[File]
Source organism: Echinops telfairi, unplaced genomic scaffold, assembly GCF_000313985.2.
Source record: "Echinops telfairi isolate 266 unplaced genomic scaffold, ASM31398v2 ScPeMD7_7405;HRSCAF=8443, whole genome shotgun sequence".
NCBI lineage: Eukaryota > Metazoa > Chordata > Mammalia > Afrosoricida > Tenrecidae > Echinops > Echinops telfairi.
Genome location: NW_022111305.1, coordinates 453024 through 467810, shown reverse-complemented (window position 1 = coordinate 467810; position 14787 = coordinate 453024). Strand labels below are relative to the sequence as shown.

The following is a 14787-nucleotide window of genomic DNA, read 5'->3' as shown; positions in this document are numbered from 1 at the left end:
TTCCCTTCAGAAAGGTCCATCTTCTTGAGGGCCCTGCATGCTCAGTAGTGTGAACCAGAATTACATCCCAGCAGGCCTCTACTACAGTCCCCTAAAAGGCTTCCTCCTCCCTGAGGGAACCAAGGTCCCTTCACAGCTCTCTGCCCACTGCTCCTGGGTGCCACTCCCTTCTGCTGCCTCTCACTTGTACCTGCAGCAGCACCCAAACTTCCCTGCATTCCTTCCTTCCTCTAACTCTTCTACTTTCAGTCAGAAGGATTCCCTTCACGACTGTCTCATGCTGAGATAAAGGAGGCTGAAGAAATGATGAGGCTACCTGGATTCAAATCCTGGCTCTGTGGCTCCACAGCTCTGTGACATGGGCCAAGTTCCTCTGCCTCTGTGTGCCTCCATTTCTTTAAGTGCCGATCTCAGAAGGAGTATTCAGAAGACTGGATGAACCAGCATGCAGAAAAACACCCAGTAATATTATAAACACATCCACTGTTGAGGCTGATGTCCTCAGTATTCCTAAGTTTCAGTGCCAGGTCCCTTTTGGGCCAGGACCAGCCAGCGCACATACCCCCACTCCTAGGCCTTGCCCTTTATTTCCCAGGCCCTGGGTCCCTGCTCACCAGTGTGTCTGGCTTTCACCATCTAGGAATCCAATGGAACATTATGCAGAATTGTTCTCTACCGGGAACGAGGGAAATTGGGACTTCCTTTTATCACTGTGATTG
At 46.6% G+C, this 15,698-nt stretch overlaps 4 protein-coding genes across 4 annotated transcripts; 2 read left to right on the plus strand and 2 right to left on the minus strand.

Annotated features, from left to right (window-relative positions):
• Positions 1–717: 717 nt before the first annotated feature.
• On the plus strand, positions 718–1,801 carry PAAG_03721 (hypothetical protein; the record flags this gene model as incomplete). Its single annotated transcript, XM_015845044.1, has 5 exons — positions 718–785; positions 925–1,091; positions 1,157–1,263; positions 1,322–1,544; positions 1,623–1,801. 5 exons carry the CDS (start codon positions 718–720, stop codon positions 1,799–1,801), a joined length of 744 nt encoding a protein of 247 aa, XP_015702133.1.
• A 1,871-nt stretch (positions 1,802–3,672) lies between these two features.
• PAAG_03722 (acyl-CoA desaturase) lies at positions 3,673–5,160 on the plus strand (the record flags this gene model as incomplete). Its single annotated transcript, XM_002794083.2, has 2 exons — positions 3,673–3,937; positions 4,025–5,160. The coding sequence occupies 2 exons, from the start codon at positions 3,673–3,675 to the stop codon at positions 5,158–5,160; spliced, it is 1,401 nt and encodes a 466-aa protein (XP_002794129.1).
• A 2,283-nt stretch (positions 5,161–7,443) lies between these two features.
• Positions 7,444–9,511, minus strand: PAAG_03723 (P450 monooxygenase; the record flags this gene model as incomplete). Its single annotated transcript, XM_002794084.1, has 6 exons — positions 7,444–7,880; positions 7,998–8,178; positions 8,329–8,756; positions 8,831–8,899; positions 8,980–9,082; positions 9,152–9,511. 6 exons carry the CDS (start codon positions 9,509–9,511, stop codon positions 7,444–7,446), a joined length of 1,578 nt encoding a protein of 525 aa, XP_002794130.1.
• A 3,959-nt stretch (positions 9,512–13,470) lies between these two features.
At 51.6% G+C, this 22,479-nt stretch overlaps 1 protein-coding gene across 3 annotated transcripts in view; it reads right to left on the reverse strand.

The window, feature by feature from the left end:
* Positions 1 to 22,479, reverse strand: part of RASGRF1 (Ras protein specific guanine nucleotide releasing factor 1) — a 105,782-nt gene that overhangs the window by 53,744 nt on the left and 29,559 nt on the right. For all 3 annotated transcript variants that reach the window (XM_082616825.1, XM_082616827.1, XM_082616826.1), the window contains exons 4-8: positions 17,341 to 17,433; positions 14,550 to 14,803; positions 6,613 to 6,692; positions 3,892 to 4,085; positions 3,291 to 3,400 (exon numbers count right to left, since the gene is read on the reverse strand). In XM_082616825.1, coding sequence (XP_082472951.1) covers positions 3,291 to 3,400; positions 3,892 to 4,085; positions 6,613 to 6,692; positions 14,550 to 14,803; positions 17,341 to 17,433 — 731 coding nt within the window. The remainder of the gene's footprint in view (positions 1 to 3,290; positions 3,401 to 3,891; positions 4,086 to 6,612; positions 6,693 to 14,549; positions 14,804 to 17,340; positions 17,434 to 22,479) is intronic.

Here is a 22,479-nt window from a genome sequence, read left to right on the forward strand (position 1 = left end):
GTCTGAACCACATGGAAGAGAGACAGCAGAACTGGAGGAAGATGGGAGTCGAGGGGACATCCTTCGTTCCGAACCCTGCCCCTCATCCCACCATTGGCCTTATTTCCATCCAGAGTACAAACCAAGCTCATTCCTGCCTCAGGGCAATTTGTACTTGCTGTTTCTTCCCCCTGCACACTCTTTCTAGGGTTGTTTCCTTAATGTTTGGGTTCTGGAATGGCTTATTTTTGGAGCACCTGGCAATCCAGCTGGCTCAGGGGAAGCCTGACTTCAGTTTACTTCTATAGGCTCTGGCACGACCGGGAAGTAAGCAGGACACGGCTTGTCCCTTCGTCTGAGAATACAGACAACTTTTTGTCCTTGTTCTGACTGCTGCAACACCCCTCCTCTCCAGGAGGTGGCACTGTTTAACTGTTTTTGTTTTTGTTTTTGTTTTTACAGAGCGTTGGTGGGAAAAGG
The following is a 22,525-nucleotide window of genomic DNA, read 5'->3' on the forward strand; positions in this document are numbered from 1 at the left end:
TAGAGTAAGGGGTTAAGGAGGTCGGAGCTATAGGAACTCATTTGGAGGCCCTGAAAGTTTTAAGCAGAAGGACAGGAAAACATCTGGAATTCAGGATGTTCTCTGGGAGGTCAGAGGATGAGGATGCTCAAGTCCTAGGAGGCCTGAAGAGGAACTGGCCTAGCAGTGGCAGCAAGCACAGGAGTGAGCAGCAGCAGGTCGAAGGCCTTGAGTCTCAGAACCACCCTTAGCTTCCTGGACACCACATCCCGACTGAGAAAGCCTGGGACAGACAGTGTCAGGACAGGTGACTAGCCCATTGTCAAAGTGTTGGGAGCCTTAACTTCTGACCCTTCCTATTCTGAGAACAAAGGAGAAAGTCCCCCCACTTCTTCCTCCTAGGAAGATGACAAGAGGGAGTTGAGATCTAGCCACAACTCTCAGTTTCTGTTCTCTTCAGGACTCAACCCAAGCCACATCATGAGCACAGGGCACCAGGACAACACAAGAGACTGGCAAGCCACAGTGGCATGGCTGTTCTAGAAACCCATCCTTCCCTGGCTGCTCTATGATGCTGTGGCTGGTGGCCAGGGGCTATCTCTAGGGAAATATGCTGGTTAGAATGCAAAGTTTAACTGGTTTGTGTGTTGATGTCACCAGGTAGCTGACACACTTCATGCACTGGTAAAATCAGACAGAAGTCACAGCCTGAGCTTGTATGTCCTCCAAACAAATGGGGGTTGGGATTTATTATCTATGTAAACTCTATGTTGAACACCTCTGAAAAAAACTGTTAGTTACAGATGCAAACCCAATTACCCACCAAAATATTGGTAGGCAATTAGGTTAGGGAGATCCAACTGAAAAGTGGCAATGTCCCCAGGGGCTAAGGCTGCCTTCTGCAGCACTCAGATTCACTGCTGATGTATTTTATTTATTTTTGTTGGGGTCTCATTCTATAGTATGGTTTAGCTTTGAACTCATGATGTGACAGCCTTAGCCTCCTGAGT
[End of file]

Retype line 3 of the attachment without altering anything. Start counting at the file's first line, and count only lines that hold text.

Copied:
NCBI lineage: Eukaryota > Metazoa > Chordata > Mammalia > Afrosoricida > Tenrecidae > Echinops > Echinops telfairi.